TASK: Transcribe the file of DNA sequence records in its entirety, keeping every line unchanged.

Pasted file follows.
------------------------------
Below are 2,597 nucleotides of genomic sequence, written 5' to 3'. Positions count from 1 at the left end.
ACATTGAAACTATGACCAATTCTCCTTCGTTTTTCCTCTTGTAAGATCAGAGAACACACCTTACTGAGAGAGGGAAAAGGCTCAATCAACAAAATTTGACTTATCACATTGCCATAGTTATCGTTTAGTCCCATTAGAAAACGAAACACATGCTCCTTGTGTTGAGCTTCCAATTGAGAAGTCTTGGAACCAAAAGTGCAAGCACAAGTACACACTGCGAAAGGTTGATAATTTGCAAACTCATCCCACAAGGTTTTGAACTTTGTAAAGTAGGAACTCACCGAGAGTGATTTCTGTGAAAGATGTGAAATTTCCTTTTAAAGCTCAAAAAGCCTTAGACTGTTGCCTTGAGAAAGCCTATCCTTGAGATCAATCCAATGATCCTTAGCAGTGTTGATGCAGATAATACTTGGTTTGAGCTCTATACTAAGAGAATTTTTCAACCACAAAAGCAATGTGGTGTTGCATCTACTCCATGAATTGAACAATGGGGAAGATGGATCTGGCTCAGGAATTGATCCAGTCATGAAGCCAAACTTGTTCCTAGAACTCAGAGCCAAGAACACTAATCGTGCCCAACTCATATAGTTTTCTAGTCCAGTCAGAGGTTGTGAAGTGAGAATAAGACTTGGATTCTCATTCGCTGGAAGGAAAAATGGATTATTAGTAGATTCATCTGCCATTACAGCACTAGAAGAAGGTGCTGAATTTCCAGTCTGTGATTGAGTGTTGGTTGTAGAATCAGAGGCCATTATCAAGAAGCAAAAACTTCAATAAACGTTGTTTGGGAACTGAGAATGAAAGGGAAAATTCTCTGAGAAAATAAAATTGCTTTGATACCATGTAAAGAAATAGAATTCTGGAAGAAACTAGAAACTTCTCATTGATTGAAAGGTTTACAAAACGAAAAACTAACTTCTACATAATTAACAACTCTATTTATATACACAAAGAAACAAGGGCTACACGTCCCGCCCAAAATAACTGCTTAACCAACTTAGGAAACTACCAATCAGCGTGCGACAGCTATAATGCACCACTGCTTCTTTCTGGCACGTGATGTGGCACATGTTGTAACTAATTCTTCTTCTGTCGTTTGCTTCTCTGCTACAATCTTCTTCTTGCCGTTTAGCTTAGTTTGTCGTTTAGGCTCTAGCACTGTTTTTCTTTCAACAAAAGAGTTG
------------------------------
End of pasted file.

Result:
Below are 2,597 nucleotides of genomic sequence, written 5' to 3'. Positions count from 1 at the left end.
ACATTGAAACTATGACCAATTCTCCTTCGTTTTTCCTCTTGTAAGATCAGAGAACACACCTTACTGAGAGAGGGAAAAGGCTCAATCAACAAAATTTGACTTATCACATTGCCATAGTTATCGTTTAGTCCCATTAGAAAACGAAACACATGCTCCTTGTGTTGAGCTTCCAATTGAGAAGTCTTGGAACCAAAAGTGCAAGCACAAGTACACACTGCGAAAGGTTGATAATTTGCAAACTCATCCCACAAGGTTTTGAACTTTGTAAAGTAGGAACTCACCGAGAGTGATTTCTGTGAAAGATGTGAAATTTCCTTTTAAAGCTCAAAAAGCCTTAGACTGTTGCCTTGAGAAAGCCTATCCTTGAGATCAATCCAATGATCCTTAGCAGTGTTGATGCAGATAATACTTGGTTTGAGCTCTATACTAAGAGAATTTTTCAACCACAAAAGCAATGTGGTGTTGCATCTACTCCATGAATTGAACAATGGGGAAGATGGATCTGGCTCAGGAATTGATCCAGTCATGAAGCCAAACTTGTTCCTAGAACTCAGAGCCAAGAACACTAATCGTGCCCAACTCATATAGTTTTCTAGTCCAGTCAGAGGTTGTGAAGTGAGAATAAGACTTGGATTCTCATTCGCTGGAAGGAAAAATGGATTATTAGTAGATTCATCTGCCATTACAGCACTAGAAGAAGGTGCTGAATTTCCAGTCTGTGATTGAGTGTTGGTTGTAGAATCAGAGGCCATTATCAAGAAGCAAAAACTTCAATAAACGTTGTTTGGGAACTGAGAATGAAAGGGAAAATTCTCTGAGAAAATAAAATTGCTTTGATACCATGTAAAGAAATAGAATTCTGGAAGAAACTAGAAACTTCTCATTGATTGAAAGGTTTACAAAACGAAAAACTAACTTCTACATAATTAACAACTCTATTTATATACACAAAGAAACAAGGGCTACACGTCCCGCCCAAAATAACTGCTTAACCAACTTAGGAAACTACCAATCAGCGTGCGACAGCTATAATGCACCACTGCTTCTTTCTGGCACGTGATGTGGCACATGTTGTAACTAATTCTTCTTCTGTCGTTTGCTTCTCTGCTACAATCTTCTTCTTGCCGTTTAGCTTAGTTTGTCGTTTAGGCTCTAGCACTGTTTTTCTTTCAACAAAAGAGTTG